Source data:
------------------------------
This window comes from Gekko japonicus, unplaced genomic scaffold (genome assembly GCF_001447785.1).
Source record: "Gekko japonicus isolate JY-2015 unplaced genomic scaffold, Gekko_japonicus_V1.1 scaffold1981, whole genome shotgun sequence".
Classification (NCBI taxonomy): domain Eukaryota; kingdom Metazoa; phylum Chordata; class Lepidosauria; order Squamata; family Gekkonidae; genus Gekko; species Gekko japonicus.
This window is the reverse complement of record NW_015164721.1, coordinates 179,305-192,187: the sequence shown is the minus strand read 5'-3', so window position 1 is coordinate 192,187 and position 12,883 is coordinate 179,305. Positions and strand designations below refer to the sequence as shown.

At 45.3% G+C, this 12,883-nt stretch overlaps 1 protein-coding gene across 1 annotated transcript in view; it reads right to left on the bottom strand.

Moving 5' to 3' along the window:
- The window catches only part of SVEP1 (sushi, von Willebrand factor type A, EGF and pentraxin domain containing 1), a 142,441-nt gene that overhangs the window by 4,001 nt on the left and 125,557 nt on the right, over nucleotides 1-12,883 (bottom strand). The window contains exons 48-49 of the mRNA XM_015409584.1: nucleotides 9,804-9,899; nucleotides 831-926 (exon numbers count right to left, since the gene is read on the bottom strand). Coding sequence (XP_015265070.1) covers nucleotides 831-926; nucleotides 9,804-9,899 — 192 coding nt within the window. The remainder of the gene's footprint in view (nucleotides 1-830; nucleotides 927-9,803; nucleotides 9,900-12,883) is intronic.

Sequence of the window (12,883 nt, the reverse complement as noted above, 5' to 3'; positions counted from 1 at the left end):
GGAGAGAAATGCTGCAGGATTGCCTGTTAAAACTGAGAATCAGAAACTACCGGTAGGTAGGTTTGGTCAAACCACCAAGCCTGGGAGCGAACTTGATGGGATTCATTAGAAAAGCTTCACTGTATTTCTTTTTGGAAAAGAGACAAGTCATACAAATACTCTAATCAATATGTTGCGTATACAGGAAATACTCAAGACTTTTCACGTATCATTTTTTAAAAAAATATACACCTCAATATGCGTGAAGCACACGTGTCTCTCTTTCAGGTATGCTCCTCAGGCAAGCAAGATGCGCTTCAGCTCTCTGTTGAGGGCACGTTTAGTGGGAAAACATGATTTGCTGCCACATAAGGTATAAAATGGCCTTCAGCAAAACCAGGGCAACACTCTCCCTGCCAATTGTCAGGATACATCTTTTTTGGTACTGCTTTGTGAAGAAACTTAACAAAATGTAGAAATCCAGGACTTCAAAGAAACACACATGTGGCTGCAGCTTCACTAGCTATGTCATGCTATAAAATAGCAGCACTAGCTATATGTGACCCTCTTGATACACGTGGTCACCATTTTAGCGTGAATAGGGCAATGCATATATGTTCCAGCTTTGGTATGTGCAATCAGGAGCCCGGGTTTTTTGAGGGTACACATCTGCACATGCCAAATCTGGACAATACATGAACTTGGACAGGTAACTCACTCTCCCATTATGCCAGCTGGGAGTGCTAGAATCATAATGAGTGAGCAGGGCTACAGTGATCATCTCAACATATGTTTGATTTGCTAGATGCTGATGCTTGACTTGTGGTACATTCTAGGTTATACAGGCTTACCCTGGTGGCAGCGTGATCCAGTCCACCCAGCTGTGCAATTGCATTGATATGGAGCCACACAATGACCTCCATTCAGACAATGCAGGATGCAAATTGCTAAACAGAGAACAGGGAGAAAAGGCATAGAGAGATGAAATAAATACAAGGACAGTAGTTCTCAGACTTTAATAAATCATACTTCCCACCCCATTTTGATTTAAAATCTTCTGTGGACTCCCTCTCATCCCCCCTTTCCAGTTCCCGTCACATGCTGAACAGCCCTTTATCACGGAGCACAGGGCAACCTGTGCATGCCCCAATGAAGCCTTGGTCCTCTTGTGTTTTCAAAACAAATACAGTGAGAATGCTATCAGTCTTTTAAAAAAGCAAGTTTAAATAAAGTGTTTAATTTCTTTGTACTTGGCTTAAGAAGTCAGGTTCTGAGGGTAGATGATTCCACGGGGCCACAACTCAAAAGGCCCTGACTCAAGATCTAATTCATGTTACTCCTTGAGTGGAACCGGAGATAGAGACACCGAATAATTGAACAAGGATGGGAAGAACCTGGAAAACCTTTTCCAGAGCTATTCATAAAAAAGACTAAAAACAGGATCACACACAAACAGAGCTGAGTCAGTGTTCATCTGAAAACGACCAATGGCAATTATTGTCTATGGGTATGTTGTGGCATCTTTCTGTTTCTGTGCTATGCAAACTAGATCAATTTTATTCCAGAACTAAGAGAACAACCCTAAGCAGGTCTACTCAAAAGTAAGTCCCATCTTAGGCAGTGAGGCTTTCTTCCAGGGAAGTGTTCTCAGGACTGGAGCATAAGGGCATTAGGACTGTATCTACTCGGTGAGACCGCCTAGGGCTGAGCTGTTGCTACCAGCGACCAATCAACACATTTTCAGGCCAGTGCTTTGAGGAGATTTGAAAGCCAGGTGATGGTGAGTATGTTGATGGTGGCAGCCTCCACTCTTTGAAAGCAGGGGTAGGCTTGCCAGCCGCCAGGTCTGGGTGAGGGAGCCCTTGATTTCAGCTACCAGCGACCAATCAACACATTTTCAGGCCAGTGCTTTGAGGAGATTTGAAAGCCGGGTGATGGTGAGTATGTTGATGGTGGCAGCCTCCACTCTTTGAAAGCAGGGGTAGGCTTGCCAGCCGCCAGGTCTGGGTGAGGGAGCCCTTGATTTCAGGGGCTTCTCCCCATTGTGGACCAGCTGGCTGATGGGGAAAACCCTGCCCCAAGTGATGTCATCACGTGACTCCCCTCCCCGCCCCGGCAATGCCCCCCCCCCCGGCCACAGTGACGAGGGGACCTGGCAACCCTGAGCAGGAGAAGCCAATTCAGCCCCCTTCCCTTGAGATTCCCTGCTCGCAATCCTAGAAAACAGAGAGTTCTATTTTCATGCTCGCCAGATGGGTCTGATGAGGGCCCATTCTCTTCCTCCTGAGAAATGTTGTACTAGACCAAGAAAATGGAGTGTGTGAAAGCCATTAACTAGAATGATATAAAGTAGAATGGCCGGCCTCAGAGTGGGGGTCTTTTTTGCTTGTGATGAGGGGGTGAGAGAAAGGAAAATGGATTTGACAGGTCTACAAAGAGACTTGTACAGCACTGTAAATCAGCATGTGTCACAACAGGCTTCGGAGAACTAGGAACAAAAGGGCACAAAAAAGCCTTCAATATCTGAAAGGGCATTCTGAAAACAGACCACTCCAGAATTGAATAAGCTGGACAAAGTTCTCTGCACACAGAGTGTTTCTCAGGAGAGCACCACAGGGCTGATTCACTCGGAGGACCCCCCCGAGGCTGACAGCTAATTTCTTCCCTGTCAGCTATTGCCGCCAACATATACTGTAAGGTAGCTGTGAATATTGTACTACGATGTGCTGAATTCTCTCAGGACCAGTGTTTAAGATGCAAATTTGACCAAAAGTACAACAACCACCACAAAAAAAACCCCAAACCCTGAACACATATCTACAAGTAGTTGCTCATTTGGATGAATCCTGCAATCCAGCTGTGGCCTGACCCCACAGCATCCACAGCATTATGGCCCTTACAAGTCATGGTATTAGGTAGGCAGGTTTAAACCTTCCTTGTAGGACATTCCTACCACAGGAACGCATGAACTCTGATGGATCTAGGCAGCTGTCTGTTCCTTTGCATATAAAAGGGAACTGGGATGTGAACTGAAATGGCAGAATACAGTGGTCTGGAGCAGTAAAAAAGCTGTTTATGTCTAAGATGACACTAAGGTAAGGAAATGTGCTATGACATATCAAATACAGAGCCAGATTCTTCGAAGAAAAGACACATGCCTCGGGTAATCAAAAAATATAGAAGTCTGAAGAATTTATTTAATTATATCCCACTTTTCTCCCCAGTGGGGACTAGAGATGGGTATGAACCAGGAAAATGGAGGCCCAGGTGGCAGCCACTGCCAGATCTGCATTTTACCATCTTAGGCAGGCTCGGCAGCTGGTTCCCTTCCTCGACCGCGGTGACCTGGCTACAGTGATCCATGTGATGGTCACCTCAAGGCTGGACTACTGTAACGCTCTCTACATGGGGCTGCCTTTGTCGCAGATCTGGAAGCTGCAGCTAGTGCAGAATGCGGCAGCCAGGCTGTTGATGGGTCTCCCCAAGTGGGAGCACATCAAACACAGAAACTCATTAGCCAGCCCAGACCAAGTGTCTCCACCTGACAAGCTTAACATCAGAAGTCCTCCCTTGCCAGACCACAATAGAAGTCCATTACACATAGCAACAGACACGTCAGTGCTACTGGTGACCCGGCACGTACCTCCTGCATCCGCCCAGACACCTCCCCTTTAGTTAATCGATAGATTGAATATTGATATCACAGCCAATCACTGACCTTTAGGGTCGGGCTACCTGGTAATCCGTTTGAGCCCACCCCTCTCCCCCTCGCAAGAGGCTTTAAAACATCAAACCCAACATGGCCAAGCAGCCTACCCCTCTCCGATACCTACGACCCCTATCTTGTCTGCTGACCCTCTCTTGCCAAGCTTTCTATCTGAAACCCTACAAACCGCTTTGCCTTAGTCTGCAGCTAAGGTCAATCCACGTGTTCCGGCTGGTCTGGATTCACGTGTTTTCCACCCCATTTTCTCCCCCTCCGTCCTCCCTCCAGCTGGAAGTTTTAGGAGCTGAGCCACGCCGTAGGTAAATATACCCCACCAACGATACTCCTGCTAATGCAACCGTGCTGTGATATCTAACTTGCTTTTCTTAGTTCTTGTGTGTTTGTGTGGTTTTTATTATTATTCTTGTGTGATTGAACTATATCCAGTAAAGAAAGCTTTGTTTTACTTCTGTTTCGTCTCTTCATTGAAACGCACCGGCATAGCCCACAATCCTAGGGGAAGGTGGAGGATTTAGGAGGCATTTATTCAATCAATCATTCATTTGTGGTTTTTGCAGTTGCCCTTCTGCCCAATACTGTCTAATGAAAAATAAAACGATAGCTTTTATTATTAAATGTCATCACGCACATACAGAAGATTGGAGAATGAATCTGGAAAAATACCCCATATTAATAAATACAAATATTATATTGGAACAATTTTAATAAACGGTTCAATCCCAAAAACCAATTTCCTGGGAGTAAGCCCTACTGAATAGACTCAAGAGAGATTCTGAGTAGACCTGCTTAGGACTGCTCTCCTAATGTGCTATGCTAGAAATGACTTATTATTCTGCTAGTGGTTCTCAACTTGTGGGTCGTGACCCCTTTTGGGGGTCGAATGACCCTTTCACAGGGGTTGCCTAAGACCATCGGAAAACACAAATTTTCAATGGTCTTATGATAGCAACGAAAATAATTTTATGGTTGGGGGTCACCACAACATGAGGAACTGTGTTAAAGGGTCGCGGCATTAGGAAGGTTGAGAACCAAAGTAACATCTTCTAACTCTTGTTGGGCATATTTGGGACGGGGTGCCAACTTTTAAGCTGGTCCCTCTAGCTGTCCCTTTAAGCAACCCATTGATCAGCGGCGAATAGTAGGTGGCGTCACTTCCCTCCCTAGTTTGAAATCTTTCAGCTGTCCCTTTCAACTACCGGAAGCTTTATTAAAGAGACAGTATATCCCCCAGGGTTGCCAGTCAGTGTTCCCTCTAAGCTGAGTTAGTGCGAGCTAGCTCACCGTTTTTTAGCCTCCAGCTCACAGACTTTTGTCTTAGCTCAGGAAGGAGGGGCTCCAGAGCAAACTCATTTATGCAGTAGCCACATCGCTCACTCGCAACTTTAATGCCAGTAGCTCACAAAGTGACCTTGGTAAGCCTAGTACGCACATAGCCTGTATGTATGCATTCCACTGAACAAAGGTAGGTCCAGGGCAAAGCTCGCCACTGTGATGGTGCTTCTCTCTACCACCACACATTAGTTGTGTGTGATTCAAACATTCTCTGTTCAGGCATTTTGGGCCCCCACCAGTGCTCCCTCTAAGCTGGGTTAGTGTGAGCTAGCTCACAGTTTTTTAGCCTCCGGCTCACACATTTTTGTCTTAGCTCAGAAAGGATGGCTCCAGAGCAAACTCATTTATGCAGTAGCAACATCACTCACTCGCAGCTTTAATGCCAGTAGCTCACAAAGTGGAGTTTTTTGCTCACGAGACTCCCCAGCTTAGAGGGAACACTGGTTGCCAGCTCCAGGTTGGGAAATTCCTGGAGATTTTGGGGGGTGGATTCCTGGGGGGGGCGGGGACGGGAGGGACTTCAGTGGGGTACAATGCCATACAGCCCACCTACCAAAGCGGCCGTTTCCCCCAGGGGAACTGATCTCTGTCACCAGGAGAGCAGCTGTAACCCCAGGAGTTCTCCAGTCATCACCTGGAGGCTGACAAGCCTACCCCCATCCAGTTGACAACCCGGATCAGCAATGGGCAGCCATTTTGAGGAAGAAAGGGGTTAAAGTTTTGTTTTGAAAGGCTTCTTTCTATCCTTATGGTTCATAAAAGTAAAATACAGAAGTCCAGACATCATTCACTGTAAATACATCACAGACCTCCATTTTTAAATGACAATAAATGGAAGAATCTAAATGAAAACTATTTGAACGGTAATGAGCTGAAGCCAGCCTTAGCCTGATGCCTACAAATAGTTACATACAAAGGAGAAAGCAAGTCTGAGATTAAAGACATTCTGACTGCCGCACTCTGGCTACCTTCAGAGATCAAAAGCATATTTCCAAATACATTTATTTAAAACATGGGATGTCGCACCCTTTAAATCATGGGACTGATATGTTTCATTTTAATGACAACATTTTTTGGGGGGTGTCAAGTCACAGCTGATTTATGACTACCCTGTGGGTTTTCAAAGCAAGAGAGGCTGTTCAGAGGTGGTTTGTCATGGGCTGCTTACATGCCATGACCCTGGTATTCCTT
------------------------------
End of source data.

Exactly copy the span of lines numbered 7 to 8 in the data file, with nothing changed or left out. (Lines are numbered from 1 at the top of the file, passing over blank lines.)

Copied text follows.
- The window catches only part of SVEP1 (sushi, von Willebrand factor type A, EGF and pentraxin domain containing 1), a 142,441-nt gene that overhangs the window by 4,001 nt on the left and 125,557 nt on the right, over nucleotides 1-12,883 (bottom strand). The window contains exons 48-49 of the mRNA XM_015409584.1: nucleotides 9,804-9,899; nucleotides 831-926 (exon numbers count right to left, since the gene is read on the bottom strand). Coding sequence (XP_015265070.1) covers nucleotides 831-926; nucleotides 9,804-9,899 — 192 coding nt within the window. The remainder of the gene's footprint in view (nucleotides 1-830; nucleotides 927-9,803; nucleotides 9,900-12,883) is intronic.

Sequence of the window (12,883 nt, the reverse complement as noted above, 5' to 3'; positions counted from 1 at the left end):